WAKEFIELD — The Conservation Commission is happy with apparent improvements to the health of Heron Pond after the commission told Heron Pond Condominiums management last spring that they had to abide by their Order of Conditions and reduce the amount of lawn fertilizer and other landscaping treatments used within the complex. But the commission believes there is still room for improvement and last night wrestled with the possibilities of issuing an enforcement order or calling management back for another meeting.

Barbara Krafte, a resident of the 410 Salem St. condo complex, last night showed the commission photos of Heron Pond taken at the end of the summer 2014 season that appeared to show a significant reduction in lily pads and blue-green algae since the same time in 2013. Krafte said that she believed that that the commission’s instructing condo management to cease treating the lawns with fertilizer was the reason for the “startling” improvement.

It was Krafte who initially brought the deteriorating condition of Heron Pond to the commission’s attention. Last March 6 the ConCom met with Krafte, who told the commission that there had been a decline in the water quality in Heron Pond, marked by a noticeable increase in algae and lily pads. She blamed excessive use of lawn fertilizers, pesticides and herbicides for damaging the wetland and wondered if the Commission could step in.

Last April, the commission requested that representatives of the condo complex management come before them to discuss the issue. Conservation Agent Elaine Vreeland said at the time that the Conservation Commission was interested in having soil testing done so it could be determined if there was a connection between the lawn treatments at the Heron Pond complex and the deterioration of the Pond.

Officials from the Heron Pond condominium complex agreed last spring to test the soil before beginning their 2014 treatment program. Those tests revealed high levels of phosphorus and potassium in the soils. ConCom chairman Frank J, Luciani Jr. said last spring that there was enough phosphorus and potassium in the soils to last for the rest of the year and beyond.

Heron Pond management agreed to suspend using fertilizer on lawns within the complex for one year, but they didn’t necessarily agree that they were the primary cause of damage to the body of water known as Heron Pond.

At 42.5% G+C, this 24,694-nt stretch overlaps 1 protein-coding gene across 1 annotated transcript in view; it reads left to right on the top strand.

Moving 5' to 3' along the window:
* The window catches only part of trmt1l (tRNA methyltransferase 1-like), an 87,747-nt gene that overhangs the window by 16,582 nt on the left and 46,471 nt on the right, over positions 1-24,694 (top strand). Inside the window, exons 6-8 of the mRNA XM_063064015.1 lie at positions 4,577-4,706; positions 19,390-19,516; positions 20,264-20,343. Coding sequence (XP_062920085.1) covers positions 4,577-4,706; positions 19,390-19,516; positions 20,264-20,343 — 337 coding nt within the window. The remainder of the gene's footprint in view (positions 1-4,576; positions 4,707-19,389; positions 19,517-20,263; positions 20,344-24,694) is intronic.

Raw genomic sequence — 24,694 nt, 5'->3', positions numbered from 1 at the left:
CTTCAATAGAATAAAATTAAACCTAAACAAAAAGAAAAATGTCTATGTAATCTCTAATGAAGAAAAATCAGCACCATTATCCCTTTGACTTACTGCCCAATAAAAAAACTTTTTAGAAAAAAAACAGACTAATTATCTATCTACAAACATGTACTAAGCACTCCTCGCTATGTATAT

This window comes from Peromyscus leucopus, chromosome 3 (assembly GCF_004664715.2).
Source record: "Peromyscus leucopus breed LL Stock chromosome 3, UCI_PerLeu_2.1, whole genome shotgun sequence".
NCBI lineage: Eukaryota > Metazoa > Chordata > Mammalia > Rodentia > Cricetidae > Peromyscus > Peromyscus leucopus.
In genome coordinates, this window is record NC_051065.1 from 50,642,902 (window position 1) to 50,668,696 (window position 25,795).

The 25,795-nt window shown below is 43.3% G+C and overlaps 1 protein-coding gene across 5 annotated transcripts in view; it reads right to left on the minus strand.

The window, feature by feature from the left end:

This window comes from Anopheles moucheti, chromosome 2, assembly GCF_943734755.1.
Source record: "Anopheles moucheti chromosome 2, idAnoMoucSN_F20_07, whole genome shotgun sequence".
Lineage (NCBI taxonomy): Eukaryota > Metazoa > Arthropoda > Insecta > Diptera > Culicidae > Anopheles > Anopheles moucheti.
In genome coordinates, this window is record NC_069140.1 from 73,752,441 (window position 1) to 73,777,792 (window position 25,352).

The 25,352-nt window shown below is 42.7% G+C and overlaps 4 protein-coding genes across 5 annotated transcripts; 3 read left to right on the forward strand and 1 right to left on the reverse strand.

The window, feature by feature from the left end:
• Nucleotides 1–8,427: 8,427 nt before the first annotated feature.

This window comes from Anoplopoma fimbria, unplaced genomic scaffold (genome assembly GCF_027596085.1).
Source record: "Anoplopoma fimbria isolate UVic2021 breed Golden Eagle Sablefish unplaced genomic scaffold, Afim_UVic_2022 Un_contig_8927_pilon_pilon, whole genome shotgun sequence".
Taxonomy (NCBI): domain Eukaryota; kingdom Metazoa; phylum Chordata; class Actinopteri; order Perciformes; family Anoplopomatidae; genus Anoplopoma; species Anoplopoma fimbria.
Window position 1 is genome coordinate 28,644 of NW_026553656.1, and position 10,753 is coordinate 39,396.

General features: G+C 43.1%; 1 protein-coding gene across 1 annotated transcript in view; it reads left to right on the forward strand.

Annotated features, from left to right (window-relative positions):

Krafte last night attributed the improvement in Heron Pond’s health to the commission’s instructing the condo complex to suspend its lawn treatments. She said that the only condition that had changed was the elimination of the fertilizer.

While acknowledging “great improvement” in the condition of the pond, Krafte did report that there were still a couple of areas where lawn treatment was still going on. She also pointed to an area of the buffer zone that had been “clear cut.” Another issue, according to Krafte, related to areas designated for the storage of plowed snow.

Commissioners applauded the condo complex for the improvements but shared Krafte’s lingering concerns, especially with regard to the area that had been clear cut.

“That is a serious violation,” Commissioner David Peterson said, suggesting that the appropriate action would be to issue an enforcement order. “They need to take this seriously and clear-cutting is a serious issue. If you don’t do it under an enforcement order there’s no record of it.”

Other members favored the less formal approach of asking representatives of Heron Pond Condominiums management to come back and discuss the issues.

Commissioner Peter Miller said that the commission should ask for written confirmation that condo management has properly instructed their landscape firm as to what they are allowed to do and not allowed to do.

Krafte said that as a result of coming forward earlier this year she has gotten “incredible pushback” from the Heron Pond Association board of trustees. She insisted that a number of other Heron Pond residents agreed with her activism but were reluctant to come forward for fear of retribution from the condo board.

ConCom members decided to have Conservation Agent Elaine Vreeland pull the file and discuss the issues with her at the commission’s next meeting before deciding on a course of action.


The commission received a letter from Bucky Love, vice president of construction for D.L. Poulin, Inc., regarding the Cumberland Farms project at the head of the Lake.

Love explained that the new Cumberland Farms store planned to open this month but due to the lateness of the season it would not be possible to complete required landscaping until the spring. Love outlined soil stabilization measures that would be completed for the winter especially along the wetlands in the rear. He expressed hope that there would be no problems receiving a Certificate of Occupancy as a result of the delayed completion of the landscaping.

Commissioners expressed concern that once Cumberland Farms received its Occupancy Permit they might have less incentive to do the landscaping.

Chairman Frank J. Luciani Jr. said that he didn’t have a problem with what Love was proposing but would ask Vreeland to review the property.